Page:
Bipolar Disorder – Classifications & Treatment

Bipolar disorder, also known as manic-depressive illness, is a complex brain disorder that involves sudden mood shifts from high to low. These dramatic mood swings, or episodes, are a range of stages between mania and depression. Bipolar disorder affects over five million Americans. It most frequently develops in late adolescence or early adulthood, but may begin during childhood as well.

Signs of Mania

  • Euphoria
  • Increased energy
  • Restlessness
  • Aggressive behavior
  • Decreased need for sleep
  • Increased sexual drive
  • Inability to concentrate

Signs of Depression

  • Sadness
  • Hopelessness
  • Anxiety
  • Guilt
  • Fatigue
  • Change in appetite
  • Loss of interest
  • Suicidal thoughts and/or the threat to commit

The severity and frequency of these symptoms are classified into different types of bipolar disorder.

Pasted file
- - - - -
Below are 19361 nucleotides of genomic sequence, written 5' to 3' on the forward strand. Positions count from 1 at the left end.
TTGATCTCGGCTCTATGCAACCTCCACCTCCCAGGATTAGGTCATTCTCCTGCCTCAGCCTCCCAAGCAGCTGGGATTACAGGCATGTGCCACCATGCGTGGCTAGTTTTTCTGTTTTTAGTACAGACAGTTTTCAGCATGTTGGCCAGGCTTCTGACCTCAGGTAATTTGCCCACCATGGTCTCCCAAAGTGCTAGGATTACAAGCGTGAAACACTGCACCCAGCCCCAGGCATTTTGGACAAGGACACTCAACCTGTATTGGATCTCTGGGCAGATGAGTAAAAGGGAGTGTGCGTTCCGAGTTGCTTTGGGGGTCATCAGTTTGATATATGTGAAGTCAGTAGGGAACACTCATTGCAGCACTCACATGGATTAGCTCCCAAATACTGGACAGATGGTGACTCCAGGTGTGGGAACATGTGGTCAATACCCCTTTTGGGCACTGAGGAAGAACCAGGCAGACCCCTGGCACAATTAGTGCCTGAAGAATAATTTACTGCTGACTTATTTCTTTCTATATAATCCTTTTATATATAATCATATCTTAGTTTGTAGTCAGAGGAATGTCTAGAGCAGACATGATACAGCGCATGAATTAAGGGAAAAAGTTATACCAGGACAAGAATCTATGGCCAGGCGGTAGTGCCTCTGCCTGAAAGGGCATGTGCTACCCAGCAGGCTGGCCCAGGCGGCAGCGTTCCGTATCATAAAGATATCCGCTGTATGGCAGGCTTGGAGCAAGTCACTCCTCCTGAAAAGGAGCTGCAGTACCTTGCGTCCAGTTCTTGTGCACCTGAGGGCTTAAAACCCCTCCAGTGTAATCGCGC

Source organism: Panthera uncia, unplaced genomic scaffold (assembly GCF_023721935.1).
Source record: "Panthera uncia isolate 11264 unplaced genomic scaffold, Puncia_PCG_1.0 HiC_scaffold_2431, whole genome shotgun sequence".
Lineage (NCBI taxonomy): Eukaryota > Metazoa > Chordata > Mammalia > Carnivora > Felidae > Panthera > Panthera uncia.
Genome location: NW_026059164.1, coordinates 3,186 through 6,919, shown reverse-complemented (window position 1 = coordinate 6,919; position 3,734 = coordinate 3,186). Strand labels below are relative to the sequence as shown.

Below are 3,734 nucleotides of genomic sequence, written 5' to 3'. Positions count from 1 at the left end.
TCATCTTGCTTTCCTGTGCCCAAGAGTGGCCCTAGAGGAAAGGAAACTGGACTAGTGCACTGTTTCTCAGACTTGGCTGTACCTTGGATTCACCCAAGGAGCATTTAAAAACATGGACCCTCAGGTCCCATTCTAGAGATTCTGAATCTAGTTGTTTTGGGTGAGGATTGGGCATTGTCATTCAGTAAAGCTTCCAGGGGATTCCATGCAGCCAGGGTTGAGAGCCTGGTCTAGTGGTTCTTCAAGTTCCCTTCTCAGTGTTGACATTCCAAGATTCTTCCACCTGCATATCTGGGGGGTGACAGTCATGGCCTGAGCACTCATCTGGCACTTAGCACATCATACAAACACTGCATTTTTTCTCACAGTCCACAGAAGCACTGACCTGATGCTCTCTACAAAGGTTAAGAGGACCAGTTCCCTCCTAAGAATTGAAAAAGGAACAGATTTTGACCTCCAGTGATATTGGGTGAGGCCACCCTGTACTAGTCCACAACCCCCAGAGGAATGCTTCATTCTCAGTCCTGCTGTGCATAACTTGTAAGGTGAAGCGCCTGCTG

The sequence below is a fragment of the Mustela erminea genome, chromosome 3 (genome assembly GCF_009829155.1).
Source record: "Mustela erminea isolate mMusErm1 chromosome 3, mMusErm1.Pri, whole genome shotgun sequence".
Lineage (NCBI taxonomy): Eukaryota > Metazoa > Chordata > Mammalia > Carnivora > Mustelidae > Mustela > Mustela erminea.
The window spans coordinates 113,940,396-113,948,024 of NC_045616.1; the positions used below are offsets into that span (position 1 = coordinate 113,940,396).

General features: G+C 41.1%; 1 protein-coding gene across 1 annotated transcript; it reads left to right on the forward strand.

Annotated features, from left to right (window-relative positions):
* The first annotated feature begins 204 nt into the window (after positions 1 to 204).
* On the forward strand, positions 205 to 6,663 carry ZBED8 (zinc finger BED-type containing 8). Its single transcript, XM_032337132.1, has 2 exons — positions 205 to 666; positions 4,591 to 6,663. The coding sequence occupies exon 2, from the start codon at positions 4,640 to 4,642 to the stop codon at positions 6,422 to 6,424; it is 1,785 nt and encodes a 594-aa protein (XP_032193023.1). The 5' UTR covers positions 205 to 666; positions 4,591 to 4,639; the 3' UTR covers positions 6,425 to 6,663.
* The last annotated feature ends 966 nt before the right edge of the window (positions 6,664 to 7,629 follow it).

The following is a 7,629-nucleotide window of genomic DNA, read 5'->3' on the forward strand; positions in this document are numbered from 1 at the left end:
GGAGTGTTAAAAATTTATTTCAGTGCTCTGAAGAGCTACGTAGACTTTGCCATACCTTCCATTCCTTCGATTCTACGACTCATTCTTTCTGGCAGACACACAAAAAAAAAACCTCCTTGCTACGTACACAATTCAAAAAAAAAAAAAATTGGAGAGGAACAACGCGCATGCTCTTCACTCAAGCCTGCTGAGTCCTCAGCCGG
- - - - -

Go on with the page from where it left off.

The cause of the disorder is not known, but it is believed to be a combination of genetic, biological and environmental factors.

Like with many mental health disorders, bipolar disorder has a range of severity. It is important to reach out to your health care provider when the slightest indication occurs. If left untreated, it will worsen and can eventually lead to suicide. Treatment usually includes mood stabilizing, antidepressant or anti-seizure medications and psychotherapy.

Since bipolar disorder is recurring, long-term treatment is usually recommended to maintain a balanced mood throughout one’s lifetime. Long-term treatment can help make this potentially life-threatening disease manageable. Talk to your doctor at the first sign of symptoms to help treat bipolar disorder.

Although insurance does not cover TMS for Bipolar disorder, it is still a treatment option which has a positive success rate. Currently, TMS is only covered by insurance for depression. However, there is evidence that this procedure can be effective for treatment of a wide range of brain disorders, including bipolar disorder.